Carole Florman, policy fellow at CancerCare, talks about how utilization management can have unintended consequences for patients.
Employers don’t have a full understanding of how utilization management can create barriers for patients to access prescription drugs. In a survey by CancerCare, a national cancer support organization, the large employers surveyed said costs were the primary reason for implementing these measures.
Nearly all of the survey respondents (94%) said that employer organizational healthcare costs are more influential than any other factor when making health benefit decisions, including employee costs and issues. They overwhelmingly (98%) said that direct costs are the most important information source in their benefits decision making.
But many said utilization management was not a barrier to access cancer-related healthcare. Of those surveyed, 62% said formulary tiers do not impact patient access to cancer care. Additionally, 55% said step therapy and 43% said prior authorizations don’t impact patient access.
Utilization management has unintended consequences, said Carole Florman, policy fellow at CancerCare.
“Because of out-of-pocket costs or prior authorization, many prescriptions get abandoned at the pharmacy counter,” she said in an interview. “What that tells me is that the system isn't working right. I don't believe that that is the intention of any employer offering a benefit package. But unfortunately, the design of the programs often leads to that result.”
Costs are one of the biggest reasons patients report not take taking medications as prescribed. Three in 10 patients (29%) surveyed last year by the Kaiser Family Foundation report not taking their medicines as prescribed at some point in the past year because of the cost. Additionally, one in six surveyed said that they haven’t filled a prescription (16%), and 13% said they have cut their pills in half or skipped a dose of a prescribed medicine due to cost.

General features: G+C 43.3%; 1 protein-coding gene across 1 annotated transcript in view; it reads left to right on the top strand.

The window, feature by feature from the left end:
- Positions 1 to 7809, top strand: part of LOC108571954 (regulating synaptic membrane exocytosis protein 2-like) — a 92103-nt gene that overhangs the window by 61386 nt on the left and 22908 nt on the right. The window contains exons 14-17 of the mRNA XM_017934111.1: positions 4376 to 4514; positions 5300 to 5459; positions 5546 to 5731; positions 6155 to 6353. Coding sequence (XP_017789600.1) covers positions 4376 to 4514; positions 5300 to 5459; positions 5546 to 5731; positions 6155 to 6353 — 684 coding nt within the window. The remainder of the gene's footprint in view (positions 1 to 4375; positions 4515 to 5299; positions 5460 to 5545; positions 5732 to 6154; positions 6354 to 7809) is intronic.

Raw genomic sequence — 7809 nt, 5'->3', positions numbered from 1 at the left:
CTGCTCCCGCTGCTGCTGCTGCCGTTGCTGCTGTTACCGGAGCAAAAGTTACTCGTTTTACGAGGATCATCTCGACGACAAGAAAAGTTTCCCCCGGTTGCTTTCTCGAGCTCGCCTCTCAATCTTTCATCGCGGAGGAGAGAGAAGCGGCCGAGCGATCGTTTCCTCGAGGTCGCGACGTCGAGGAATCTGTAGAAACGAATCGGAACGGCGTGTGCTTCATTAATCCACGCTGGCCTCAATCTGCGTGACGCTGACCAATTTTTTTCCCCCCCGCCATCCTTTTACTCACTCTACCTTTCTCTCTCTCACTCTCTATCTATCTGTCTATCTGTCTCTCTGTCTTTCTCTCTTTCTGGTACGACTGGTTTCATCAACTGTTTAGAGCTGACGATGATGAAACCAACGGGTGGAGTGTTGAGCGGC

Prior authorization can lead to delay in care, physicians report in a 2021 survey by the American Medical Association. Of those surveyed, 55% said that prior authorization sometimes leads to patients to abandon their treatment and 34% said that prior authorization has led a serious adverse event.
While step therapy may seem completely benign, Florman said, there can be instances where this can cause serious delays for patients.
A 2019 survey by Xcenda found that patients who experienced step therapy were more likely to be nonadherent or pay out of their own pocket for a medication. Additionally, 40% of step-therapy patients stopped taking medicines that did not help, 29% stopped taking medicines due to cost, and 27% stopped taking medicines because the insurance company did not pay for the medicines taken. Xcenda surveyed patients, physicians, pharmacists, and payers.
Florman said there could be some guardrails around utilization management that, while helping to hold down costs, don’t limit access to drugs. For example, it should be used around non-serious illnesses or conditions. And, if it’s used, there should have very strict guard rails around it.
“It's about making sure that we are solving a problem that's solvable with a utilization management technique, and then limiting the management to that area,” she said. “It's making sure that the formulary is designed in a reasonable way.”
CancerCare has developed a toolkit geared toward employers to help develop benefit plans with the patient in mind.
Florman says developing benefits with employees in mind is a nuanced discussion.
“We're not advocating that all utilization management should just go away,” Florman said. “We understand that the economics in the prescription drugs space just don't allow for all medications to be free. But we do believe that with care and by asking the right questions and putting the right requirements into benefit plan and summary documents, that employers can really do a lot to both help their bottom line while they're helping their employees.”